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Wednesday, December 15, 2010
Time: 6:33 PM

the dishonest one is at it again!!!

I noticed this little tidbit in the minutes of December's City Council meeting…and to say that this move from Mayor Boughton is outrageous is an understatement.


That's right folks…Mayor Boughton just dissolved the ad-hoc committee that was assigned to fix the numerous problems with the parade ordinance…problems that the mayor and Council President Joe Cavo insisted would be addressed back when the ordinance was rammed through the council in what many considered a very dirty-handed manner.

It's been YEARS (3 and a half to be exact) since the parade ordinance was talked about so there is a GREAT deal of background that the public needs to refresh themselves with in order to truly understand the severity of Boughton's latest move. Luckily, I was on hand with my camera at City Hall back in 07 and videotaped every meeting that had to do with this ordinance as well as did some rather extensive blogging on the topic. For now, I'll try and keep things as simple as possible.

When the idiotic ordinance was passed, according to several people who witness the vote, Mayor Boughton and Council President Joe Cavo promised that an ad-hoc committee to fix the problems with the ordinance. Although the committee was formed, in the three and a half years of it's existence, the committee NEVER MET to address the problems with the ordinance.

What's the big deal you ask? Trust me, if you understood the ordinance, then you would consider this legislation a REAL BIG DEAL as it infringes on your first amendment right to assemble in public.

…okay, here's a small background (I promise I'll do this is MORE detail in a future post):

Back in 2007, as a result of the celebrations during the World Cup games of 2006, the city council drafted and passed a highly controversial piece of legislation which was aimed at regulating public assemblies.

The parade ordinance legislation was criticized by many who called the measure an attempt by the mayor to promote fear into groups that held rallies in opposition to the city's anti-immigrant policies (you can view a copy of the ordinance, as well as an explanation of the origins of the legislation by corporation counsel Rick Gottschalk, by clicking here).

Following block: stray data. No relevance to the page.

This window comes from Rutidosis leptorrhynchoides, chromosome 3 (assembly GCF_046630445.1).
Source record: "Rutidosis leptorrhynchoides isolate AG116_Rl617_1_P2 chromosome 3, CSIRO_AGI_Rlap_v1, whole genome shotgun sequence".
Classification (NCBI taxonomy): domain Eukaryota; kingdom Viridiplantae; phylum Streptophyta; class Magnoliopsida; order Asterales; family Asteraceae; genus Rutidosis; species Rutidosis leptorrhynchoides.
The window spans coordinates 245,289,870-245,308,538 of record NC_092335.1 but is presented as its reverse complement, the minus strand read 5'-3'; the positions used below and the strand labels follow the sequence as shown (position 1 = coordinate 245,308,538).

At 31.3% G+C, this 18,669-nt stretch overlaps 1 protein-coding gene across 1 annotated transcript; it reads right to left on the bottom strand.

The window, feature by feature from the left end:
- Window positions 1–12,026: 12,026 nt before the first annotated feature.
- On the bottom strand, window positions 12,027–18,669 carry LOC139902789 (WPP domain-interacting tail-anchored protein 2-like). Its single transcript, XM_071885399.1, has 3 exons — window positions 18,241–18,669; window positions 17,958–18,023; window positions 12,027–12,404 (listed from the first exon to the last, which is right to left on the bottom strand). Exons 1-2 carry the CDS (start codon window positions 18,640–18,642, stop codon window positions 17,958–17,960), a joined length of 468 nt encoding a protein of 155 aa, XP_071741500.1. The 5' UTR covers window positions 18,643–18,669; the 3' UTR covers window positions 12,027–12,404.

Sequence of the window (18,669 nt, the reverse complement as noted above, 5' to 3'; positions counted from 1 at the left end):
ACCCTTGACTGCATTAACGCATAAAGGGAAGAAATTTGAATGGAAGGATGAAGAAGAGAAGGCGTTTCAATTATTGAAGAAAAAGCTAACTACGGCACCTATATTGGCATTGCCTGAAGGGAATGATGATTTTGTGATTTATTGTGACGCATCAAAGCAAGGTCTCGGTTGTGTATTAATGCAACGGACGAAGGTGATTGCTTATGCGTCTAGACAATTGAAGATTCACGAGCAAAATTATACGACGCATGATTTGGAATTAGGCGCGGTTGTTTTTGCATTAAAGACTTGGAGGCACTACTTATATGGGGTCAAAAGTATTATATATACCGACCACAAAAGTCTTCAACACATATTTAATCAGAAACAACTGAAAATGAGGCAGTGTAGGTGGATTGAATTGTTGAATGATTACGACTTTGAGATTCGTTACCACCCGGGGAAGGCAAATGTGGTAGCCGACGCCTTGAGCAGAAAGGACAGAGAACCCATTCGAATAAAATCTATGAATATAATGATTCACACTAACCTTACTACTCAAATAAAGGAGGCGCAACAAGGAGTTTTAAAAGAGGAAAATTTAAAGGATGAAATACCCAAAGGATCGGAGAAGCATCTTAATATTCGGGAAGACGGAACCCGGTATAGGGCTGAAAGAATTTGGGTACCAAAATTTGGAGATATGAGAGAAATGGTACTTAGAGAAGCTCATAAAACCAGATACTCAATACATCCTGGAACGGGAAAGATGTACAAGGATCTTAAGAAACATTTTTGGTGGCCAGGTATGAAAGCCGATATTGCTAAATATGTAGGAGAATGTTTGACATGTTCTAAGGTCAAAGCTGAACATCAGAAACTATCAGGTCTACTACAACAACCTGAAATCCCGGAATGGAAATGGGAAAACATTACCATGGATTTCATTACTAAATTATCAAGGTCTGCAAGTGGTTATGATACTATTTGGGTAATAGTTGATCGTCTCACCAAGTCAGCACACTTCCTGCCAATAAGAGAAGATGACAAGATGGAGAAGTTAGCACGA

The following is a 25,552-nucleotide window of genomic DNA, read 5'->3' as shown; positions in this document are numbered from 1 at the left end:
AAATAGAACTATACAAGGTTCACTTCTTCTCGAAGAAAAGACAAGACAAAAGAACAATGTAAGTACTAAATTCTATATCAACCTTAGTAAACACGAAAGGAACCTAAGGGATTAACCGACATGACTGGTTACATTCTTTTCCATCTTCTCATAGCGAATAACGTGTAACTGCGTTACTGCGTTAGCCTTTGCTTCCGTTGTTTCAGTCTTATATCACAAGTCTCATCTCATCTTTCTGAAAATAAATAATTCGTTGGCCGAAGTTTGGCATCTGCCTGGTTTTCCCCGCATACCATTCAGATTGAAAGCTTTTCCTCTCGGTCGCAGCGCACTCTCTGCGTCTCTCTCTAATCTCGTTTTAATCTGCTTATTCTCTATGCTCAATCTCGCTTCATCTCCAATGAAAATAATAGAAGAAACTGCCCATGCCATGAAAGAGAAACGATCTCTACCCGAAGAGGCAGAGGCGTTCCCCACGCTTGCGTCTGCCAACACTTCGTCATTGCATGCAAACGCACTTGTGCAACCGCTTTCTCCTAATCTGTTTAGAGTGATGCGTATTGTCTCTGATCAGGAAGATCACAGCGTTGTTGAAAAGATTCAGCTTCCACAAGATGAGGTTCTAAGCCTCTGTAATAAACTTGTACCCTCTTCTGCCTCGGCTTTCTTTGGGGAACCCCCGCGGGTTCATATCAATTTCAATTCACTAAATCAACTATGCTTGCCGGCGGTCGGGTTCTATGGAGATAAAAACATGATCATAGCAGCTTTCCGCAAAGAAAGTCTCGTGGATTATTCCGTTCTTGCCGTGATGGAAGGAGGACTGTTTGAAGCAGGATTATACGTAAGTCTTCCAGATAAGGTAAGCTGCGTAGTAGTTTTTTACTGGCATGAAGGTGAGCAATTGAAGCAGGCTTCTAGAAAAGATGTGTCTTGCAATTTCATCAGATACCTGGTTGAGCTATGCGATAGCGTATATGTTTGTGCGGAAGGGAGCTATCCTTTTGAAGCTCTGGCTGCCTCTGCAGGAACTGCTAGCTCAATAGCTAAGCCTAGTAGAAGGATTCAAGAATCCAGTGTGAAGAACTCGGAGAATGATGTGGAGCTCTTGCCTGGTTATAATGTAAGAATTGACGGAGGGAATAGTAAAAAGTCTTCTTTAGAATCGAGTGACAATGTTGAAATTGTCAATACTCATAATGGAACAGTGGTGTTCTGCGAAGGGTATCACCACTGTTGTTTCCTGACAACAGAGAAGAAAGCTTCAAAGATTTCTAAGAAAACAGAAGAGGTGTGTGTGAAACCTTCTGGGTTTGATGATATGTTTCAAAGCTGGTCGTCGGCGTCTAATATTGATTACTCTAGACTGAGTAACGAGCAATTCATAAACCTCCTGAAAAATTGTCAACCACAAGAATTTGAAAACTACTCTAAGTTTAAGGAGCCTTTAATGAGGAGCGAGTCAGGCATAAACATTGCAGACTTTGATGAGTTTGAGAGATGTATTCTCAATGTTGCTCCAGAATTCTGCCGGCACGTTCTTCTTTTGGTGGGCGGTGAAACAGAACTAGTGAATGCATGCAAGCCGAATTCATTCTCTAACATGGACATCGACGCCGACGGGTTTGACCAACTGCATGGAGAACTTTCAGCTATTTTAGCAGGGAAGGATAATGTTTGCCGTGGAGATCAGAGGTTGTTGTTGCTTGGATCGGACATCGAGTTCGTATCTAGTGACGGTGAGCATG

Critics of the legislation also stated that the bill will have no effect of the spontaneous forms of expression seen during the 2006 games (which is protected free speech) and instead will infringe on people's right to assemble at public places. The ordinance makes it a requirement for organizers to obtain and fill out a parade ordinance application if the size of the crowd is more than 25 people AND interferes with vehicular or pedestrian traffic.

Here's part of the language:

Sec 11-15 (a):

Parade means any march, demonstration, procession, or motorcade, which the parade permit applicant believes will consist of more than twenty-five (25) persons, animals, or vehicles or a combination thereof upon the streets, sidewalks, parks or other public property owned by or under the control of the City of Danbury, for a common purpose as a result of prior planning that interferes with the normal flow of pedestrian or vehicular traffic upon said streets, sidewalks, parks, or other public property.

In laymans' terms, if you organize an even that has 25 or more people, AND it's on public property AND it interferes with vehicular or pedestrian traffic…you need to go to the police station and fill out a parade ordinance application. If you don't go to the police station and will out an application AND you know that the parade ordinance exists, the city can fine you 100.00 dollars.

What does that mean you ask? Well, if you plan an event (ANY EVENT) and it's on public property AND it interferes with the flow of pedestrian and vehicular traffic, you need fill out an parade ordinance application. Again, this goes WAY beyond parades and technically infringes on all forms of assembly. Think about all the forms of assembly that would fall under this ordinance…crazy huh?

Wait, it gets better!

In 2007, Boughton was questioned and put on the defensive by News-Times reporter Elizabeth Putnam about the ordinance and the origins of the legislation…and his response was laughable to say the least.

PUTNAM: Now the impetus for the parade ordinance however was impromptu celebrations, this does not really address that. Is there a way to address that?

BOUGHTON: I would disagree with that statement that it doesn't address that. I think this ordinance could be a better tool in the tool box in looking at impromptu celebrations. That wasn't the whole impetus, that was only part of the impetus and I'll explain why.

If you're talking about the parades after the World Cup game that were very controversial that happened in 2006, those are not impromptu parades. We spend a lot of time planning internally for those parades. If you know that is a World Cup game coming up on Sunday…the chief and I probably had two or three discussions/meetings about how many police officers we're going to bring in…and what type of enforcement activity we're going to have. So there is planning going on…